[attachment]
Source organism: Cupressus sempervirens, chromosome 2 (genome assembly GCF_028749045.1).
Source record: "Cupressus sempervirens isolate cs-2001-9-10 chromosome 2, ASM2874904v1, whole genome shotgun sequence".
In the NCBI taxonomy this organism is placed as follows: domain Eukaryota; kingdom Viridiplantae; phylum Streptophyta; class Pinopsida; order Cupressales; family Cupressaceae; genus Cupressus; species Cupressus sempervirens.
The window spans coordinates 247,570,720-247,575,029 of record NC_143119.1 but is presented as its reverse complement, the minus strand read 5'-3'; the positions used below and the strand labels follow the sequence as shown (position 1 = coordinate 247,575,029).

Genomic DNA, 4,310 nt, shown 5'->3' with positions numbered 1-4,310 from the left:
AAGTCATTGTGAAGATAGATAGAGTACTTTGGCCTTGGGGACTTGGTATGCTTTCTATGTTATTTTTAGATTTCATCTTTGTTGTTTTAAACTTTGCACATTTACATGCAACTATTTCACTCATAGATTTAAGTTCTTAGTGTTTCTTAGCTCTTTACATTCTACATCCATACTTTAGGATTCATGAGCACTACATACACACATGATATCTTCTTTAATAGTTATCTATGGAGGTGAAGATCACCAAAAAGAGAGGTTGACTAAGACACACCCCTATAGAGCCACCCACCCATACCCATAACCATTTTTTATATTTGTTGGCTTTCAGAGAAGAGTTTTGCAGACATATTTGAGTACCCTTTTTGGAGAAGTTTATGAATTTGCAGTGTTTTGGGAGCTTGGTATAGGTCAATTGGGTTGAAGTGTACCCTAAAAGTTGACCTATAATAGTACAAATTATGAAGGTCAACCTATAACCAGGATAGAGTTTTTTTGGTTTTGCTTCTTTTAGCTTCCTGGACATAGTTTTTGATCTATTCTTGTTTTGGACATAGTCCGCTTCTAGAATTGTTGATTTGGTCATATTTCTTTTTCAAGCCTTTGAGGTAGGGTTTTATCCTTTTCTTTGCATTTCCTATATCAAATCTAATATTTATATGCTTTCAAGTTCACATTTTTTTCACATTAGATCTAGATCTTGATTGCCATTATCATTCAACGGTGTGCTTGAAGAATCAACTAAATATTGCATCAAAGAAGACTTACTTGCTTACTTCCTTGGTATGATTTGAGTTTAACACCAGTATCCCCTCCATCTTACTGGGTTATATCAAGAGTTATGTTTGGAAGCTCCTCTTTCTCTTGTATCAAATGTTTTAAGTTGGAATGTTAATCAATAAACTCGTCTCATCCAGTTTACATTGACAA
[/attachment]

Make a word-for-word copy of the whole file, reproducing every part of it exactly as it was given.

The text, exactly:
Source organism: Cupressus sempervirens, chromosome 2 (genome assembly GCF_028749045.1).
Source record: "Cupressus sempervirens isolate cs-2001-9-10 chromosome 2, ASM2874904v1, whole genome shotgun sequence".
In the NCBI taxonomy this organism is placed as follows: domain Eukaryota; kingdom Viridiplantae; phylum Streptophyta; class Pinopsida; order Cupressales; family Cupressaceae; genus Cupressus; species Cupressus sempervirens.
The window spans coordinates 247,570,720-247,575,029 of record NC_143119.1 but is presented as its reverse complement, the minus strand read 5'-3'; the positions used below and the strand labels follow the sequence as shown (position 1 = coordinate 247,575,029).

Genomic DNA, 4,310 nt, shown 5'->3' with positions numbered 1-4,310 from the left:
AAGTCATTGTGAAGATAGATAGAGTACTTTGGCCTTGGGGACTTGGTATGCTTTCTATGTTATTTTTAGATTTCATCTTTGTTGTTTTAAACTTTGCACATTTACATGCAACTATTTCACTCATAGATTTAAGTTCTTAGTGTTTCTTAGCTCTTTACATTCTACATCCATACTTTAGGATTCATGAGCACTACATACACACATGATATCTTCTTTAATAGTTATCTATGGAGGTGAAGATCACCAAAAAGAGAGGTTGACTAAGACACACCCCTATAGAGCCACCCACCCATACCCATAACCATTTTTTATATTTGTTGGCTTTCAGAGAAGAGTTTTGCAGACATATTTGAGTACCCTTTTTGGAGAAGTTTATGAATTTGCAGTGTTTTGGGAGCTTGGTATAGGTCAATTGGGTTGAAGTGTACCCTAAAAGTTGACCTATAATAGTACAAATTATGAAGGTCAACCTATAACCAGGATAGAGTTTTTTTGGTTTTGCTTCTTTTAGCTTCCTGGACATAGTTTTTGATCTATTCTTGTTTTGGACATAGTCCGCTTCTAGAATTGTTGATTTGGTCATATTTCTTTTTCAAGCCTTTGAGGTAGGGTTTTATCCTTTTCTTTGCATTTCCTATATCAAATCTAATATTTATATGCTTTCAAGTTCACATTTTTTTCACATTAGATCTAGATCTTGATTGCCATTATCATTCAACGGTGTGCTTGAAGAATCAACTAAATATTGCATCAAAGAAGACTTACTTGCTTACTTCCTTGGTATGATTTGAGTTTAACACCAGTATCCCCTCCATCTTACTGGGTTATATCAAGAGTTATGTTTGGAAGCTCCTCTTTCTCTTGTATCAAATGTTTTAAGTTGGAATGTTAATCAATAAACTCGTCTCATCCAGTTTACATTGACAA